School Board approves elementary school start times

Published 11:07 pm Monday, April 8, 2019

During a special called board of education meeting Monday evening, the Stanly County School Board passed a relatively close motion in favor of having a 7:15 a.m. start for four elementary schools next year and an 8:45 a.m. start time for six other elementary schools.

The two staggered start time options discussed only affect elementary schools. Both middle and high school start times, as well as Oakboro Choice STEM School, will stay the same.

Norwood Elementary, Badin Elementary, Endy Elementary and Locust Elementary would start at 7:15 a.m. and get out at 2:10 p.m.

At these early start schools, the doors would open at 6:45 a.m. and some form of academic enrichment would take place until school officially started at 7:15 a.m.

Richfield Elementary, Aquadale Elementary, East Albemarle Elementary, Central Elementary, Millingport Elementary and Stanfield Elementary would start at 8:45 a.m. and get out at 3:40 p.m.

At these later start schools, the doors would still open at 7:30 a.m.

The other staggered start time option was to have the early start time begin at 7 a.m. and the later start time begin at 8:30 a.m.

The underlying issue is bus driver shortages in Stanly County. The school system currently is 15 bus drivers short out of 86 total drivers. Many are going to other counties, such as Cabarrus, which offers full-time benefits.

“We are in the midst of an ongoing busing crisis due to the shortage of drivers,” Superintendent Dr. Jeff James said. He said this crisis is affecting school systems across the state.

Many teacher assistants, who are used to helping students, are often having to drive buses.

Either of the staggered school options would immediately reduce the need for drivers, dropping the total number of bus drivers needed from 86 to 66, James said.

A survey recently sent out to teachers at the 10 elementary schools that would be affected. James and the school board reviewed their responses when coming up with the start time options.

James said schools would partner with local daycares and after-school programs to coordinate dropping the students off at these places after school.

Two South Stanly High School teachers spoke about the need for all teachers, not just the ones in the elementary schools, to be surveyed about staggered school options.

Both teachers were concerned about the enrichment programs that would take place before and after school.

“I do not want my children sitting in the gym for an hour every day,” said teacher Meredith Howell. “This is a perfect opportunity for non-traditional physical education opportunities, foreign language exposure, academic enrichment, and life skills, all of which could benefit student growth.”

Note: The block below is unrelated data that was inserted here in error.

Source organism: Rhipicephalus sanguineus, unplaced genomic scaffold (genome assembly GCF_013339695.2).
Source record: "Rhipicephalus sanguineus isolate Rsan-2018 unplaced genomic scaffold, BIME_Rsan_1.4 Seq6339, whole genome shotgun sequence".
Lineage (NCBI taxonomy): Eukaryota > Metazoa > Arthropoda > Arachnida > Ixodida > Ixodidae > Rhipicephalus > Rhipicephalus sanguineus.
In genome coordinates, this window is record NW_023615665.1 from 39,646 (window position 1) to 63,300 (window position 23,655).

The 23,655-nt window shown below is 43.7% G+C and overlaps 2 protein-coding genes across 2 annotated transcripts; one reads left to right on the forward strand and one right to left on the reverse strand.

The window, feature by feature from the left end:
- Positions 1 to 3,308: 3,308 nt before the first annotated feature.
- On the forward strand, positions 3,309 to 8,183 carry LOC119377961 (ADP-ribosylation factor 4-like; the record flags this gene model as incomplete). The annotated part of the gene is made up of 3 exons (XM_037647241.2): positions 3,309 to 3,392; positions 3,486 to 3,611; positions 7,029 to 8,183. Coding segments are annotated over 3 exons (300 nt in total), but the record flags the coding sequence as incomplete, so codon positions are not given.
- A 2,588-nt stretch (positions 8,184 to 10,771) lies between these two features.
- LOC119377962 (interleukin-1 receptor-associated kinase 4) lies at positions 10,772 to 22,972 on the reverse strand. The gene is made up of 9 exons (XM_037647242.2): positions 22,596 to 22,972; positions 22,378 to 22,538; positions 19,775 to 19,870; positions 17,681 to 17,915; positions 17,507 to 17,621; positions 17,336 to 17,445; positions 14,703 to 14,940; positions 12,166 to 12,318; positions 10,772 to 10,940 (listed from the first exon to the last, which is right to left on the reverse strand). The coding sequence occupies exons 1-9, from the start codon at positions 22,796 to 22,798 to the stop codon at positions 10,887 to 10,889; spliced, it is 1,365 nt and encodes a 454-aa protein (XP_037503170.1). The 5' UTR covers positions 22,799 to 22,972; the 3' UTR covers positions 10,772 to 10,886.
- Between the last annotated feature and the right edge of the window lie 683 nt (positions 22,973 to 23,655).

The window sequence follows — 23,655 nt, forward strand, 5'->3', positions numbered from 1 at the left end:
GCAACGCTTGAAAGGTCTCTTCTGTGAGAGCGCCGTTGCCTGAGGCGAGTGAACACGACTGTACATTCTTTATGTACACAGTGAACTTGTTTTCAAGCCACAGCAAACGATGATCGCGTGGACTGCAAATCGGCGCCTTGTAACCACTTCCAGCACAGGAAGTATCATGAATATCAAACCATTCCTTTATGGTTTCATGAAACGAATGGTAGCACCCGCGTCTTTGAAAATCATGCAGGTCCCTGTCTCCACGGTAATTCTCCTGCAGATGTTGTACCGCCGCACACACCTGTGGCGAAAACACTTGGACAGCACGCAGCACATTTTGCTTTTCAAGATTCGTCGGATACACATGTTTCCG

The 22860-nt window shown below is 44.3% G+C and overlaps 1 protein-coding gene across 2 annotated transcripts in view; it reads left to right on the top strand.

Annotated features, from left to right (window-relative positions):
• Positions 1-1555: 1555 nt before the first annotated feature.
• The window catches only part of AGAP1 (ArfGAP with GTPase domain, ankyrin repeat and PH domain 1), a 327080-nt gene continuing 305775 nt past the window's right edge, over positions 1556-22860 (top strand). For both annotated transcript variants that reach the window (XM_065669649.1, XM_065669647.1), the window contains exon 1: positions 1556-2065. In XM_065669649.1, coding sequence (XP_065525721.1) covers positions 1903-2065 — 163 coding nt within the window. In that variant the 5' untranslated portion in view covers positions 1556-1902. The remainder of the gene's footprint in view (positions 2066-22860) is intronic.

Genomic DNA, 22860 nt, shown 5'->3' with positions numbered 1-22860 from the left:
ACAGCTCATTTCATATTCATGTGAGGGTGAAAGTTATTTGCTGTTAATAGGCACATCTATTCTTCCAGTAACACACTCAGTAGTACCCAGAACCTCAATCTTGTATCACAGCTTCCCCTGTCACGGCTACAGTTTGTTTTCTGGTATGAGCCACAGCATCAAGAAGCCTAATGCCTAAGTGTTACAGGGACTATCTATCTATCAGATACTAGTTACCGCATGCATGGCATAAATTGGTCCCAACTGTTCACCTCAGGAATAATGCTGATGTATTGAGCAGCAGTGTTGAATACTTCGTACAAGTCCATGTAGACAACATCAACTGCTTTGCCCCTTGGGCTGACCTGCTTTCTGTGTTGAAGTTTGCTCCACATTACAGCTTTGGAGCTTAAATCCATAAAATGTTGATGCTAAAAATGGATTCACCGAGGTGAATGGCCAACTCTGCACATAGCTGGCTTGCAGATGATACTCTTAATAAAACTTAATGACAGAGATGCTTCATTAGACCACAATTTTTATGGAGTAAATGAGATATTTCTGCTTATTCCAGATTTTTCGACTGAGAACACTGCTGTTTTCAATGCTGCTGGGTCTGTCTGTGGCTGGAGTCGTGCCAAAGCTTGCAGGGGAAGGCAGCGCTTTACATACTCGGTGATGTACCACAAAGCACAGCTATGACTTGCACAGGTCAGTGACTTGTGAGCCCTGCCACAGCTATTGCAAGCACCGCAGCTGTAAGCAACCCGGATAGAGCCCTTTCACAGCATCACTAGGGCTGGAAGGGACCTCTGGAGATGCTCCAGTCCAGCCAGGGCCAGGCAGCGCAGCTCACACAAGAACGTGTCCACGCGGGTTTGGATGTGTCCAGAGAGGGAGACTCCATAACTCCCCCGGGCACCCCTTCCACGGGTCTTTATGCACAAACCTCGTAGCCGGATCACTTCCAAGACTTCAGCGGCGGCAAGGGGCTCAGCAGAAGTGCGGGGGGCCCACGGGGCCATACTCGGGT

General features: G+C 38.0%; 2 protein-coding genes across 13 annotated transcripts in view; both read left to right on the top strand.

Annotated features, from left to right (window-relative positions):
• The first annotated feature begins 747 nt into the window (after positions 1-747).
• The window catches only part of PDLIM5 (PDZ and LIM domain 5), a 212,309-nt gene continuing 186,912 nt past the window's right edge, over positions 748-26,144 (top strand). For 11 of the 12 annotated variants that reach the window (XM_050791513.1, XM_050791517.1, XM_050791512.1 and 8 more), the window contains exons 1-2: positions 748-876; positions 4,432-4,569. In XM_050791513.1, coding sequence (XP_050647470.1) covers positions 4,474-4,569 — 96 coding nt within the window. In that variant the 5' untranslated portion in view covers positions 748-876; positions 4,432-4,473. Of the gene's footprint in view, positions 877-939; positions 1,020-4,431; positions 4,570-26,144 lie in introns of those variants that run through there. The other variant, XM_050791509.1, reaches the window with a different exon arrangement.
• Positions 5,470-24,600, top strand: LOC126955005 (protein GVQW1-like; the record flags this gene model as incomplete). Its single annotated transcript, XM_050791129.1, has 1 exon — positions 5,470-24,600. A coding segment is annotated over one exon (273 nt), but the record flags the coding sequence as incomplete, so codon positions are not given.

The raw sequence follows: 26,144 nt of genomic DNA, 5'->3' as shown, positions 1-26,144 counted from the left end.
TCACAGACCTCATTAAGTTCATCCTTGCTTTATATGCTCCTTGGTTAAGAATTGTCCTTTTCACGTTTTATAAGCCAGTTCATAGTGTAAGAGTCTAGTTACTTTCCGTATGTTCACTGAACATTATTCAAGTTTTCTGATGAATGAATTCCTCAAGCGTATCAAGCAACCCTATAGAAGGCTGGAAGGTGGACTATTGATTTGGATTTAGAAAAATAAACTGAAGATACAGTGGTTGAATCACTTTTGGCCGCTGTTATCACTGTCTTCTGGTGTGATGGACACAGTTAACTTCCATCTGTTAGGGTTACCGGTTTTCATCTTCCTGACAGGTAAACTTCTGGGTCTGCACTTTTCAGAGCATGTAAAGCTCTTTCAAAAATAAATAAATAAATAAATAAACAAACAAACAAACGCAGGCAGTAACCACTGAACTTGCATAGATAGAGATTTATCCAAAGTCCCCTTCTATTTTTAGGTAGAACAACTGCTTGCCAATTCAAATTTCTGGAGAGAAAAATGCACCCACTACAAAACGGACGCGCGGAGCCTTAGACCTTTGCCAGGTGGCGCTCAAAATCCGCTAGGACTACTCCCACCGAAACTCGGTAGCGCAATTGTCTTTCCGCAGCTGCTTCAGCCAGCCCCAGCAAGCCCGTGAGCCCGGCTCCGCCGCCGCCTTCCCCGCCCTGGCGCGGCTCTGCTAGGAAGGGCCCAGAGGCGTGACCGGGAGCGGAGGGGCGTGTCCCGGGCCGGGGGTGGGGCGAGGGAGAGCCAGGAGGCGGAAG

James said SCS could provide around $50,000 for the enrichment programs.

The school board was also split on the staggered start time issue.

Board member Jeff Chance offered a motion to table the issue for the upcoming school year, so SCS could further study the issue.

Board member Glenda Gibson agreed, saying she was disappointed that all SCS teachers were not surveyed.

“My concern is that we’re voting on something, but we still don’t have everything in place,” Gibson said.

She was concerned with elementary school students having to wait outside early in the morning for the buses due to the early start time.

“Whether we vote on the time of 7 or 7:15, we’ve got little children that are going to be picked up really early,” Gibson said.

Gibson also wanted to know if there was any alternative besides staggered start times that the board has explored, to which board member Anthony Graves replied the only alternative would be to give bus drivers a significant pay increase, which would still not make them full-time employees.

Graves did not want to wait a year to decide the issue. He recently read a Facebook post from a West Stanly High School parent who wrote that her student had to go around asking bus drivers if they could take him home because his specific bus driver wasn’t available.

Graves wanted to delay the staggered start time decision for a month in order to send surveys to all the teachers and then come up with a decision.

Chance’s motion failed, with only Gibson voting to support it.

The board continued to discuss the staggered school options until board member Patty Crump, who voiced concern that time was of the essence, offered a second motion to move forward with the county wide 7:15 a.m. elementary school start time and the 8:45 a.m. later start time. Though she wished more teachers were initially surveyed, time was too precious to spend creating another survey, she said.

The board passed Crump’s motion, with Chance and Gibson voting against it.

About Chris Miller

Chris Miller has been with the SNAP since January 2019. He is a graduate of NC State and received his Master's in Journalism from the University of Maryland. He previously wrote for the Capital News Service in Annapolis, where many of his stories on immigration and culture were published in national papers via the AP wire.

email author More by Chris